THE DECOLONIZATION OF EQUATORIAL GUINEA: THE RELEVANCE OF THE INTERNATIONAL FACTOR 1
The demise of Spanish colonialism in Central Africa has to be understood as part of the general process of African decolonization. In accepting the methodological framework proposed by some historians for studying the collapse of European domination in the continent, we can explain the independence of Equatorial Guinea, in 1968, as a result of the interaction between three different factors: international, metropolitan and colonial. This article delineates the decolonization of the only Spanish colony south of the Sahara, its main argument being that, in the case of Equatorial Guinea, the international factor – specifically, the role of the United Nations – is fundamental to the understanding of the timing, the actors' strategies and the results.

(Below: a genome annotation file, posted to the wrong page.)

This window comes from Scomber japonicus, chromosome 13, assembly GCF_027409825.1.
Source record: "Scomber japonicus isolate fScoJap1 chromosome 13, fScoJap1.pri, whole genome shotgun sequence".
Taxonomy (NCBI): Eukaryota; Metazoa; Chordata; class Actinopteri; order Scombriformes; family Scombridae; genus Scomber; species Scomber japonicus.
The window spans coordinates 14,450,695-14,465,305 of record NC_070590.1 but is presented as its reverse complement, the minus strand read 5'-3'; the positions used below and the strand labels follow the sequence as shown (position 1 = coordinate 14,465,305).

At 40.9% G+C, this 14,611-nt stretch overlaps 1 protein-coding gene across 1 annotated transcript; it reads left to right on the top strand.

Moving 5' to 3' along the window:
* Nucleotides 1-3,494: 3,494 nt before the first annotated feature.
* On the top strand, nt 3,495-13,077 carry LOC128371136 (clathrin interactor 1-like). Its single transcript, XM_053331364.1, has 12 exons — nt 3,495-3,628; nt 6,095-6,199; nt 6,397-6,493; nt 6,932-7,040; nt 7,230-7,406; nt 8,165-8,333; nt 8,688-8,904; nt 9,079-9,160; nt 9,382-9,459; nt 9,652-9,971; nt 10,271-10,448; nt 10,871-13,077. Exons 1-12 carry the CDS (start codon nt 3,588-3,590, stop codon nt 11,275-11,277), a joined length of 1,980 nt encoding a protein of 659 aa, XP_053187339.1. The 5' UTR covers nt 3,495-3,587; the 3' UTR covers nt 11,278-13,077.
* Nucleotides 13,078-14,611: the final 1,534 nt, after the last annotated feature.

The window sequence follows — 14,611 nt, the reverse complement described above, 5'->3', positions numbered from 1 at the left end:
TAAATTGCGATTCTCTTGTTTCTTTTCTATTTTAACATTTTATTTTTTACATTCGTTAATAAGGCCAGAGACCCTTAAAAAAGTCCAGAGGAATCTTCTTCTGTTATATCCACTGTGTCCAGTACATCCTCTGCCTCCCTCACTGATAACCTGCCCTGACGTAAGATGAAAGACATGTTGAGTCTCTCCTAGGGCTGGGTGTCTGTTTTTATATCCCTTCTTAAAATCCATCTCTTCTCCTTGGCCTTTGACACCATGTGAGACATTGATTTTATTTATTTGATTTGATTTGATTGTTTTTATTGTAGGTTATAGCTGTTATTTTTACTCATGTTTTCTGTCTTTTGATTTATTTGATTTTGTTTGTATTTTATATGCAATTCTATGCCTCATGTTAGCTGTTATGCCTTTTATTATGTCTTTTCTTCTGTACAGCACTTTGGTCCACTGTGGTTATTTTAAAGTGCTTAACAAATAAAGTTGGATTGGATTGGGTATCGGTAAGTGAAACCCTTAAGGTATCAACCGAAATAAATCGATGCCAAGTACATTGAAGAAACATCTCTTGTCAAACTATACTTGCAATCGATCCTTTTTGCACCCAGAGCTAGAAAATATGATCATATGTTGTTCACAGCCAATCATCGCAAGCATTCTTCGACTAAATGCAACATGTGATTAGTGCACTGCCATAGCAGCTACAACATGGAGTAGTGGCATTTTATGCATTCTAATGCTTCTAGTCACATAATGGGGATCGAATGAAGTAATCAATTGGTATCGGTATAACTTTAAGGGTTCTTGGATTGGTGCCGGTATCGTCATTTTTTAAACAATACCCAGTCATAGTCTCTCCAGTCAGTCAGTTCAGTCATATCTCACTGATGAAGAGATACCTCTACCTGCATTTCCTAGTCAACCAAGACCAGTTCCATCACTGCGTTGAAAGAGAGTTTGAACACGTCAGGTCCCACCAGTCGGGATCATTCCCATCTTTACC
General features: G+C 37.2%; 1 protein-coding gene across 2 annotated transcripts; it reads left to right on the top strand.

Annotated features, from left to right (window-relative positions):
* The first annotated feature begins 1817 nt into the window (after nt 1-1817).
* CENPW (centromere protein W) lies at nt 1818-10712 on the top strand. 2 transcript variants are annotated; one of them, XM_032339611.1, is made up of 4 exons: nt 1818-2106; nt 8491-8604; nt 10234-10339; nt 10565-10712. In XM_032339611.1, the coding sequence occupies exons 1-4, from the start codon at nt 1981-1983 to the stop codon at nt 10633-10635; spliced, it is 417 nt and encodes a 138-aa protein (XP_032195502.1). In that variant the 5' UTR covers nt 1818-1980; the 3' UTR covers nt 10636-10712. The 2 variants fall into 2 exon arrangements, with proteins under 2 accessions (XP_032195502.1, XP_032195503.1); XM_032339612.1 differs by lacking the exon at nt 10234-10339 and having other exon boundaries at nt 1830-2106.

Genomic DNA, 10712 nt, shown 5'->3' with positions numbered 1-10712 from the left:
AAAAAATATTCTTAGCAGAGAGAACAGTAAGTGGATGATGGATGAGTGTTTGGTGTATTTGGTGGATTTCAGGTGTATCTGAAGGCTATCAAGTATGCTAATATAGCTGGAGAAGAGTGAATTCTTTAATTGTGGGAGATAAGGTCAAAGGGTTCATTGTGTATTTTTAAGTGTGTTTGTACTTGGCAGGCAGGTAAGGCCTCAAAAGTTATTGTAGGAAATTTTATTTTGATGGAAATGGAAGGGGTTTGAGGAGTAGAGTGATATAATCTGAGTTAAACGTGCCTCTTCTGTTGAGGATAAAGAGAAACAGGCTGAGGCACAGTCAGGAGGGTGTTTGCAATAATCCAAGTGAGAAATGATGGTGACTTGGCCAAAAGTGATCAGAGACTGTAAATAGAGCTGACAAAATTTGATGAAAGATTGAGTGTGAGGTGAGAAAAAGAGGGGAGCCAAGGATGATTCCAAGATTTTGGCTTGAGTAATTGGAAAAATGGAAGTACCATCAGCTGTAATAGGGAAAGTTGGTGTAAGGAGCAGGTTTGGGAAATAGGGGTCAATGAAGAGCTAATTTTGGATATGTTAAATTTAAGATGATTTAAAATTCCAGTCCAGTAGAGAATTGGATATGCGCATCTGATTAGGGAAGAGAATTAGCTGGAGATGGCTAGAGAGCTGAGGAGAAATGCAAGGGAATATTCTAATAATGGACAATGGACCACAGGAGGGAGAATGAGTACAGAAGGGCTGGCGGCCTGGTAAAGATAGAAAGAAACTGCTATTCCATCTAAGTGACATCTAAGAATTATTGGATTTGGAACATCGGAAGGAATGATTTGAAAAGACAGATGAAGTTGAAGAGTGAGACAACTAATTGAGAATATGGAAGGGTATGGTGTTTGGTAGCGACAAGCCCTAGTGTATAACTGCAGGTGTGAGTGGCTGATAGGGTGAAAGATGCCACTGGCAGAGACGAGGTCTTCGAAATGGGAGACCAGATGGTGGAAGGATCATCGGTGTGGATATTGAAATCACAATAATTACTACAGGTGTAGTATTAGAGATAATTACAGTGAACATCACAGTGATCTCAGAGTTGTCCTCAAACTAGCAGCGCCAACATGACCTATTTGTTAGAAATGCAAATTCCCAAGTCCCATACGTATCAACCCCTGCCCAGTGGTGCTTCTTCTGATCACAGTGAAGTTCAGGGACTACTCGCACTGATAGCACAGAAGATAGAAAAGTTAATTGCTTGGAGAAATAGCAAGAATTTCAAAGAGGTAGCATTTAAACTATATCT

Key Words: Equatorial Guinea; decolonization; nationalism.
1 This article is based on my Ph.D. thesis, ‘Política exterior, cambio normativo internacional y surgimiento del estado postcolonial: la Descolonización de Guinea Ecuatorial 1955–1968’ (Universidad Autónoma de Madrid, 2000). A book derived from the thesis has just appeared: Alicia Campos Serrano, De colonia a estado: Guinea Ecuatorial, 1955–1968 (Madrid, 2002). The article was completed at the Centre of International Studies of the University of Cambridge and Sidney Sussex College thanks to a scholarship awarded by La Caixa-British Council during the academic year 2000–1. I would like to thank especially Francisco Javier Peñas, James Mayall, John Iliåe, John Lonsdale, Ramon Sarró, Elissa Jobson, Lloyd Rundle and all the participants in the African History Group in Cambridge and the Grupo de Estudios Africanos in Madrid for their kind help in producing this essay.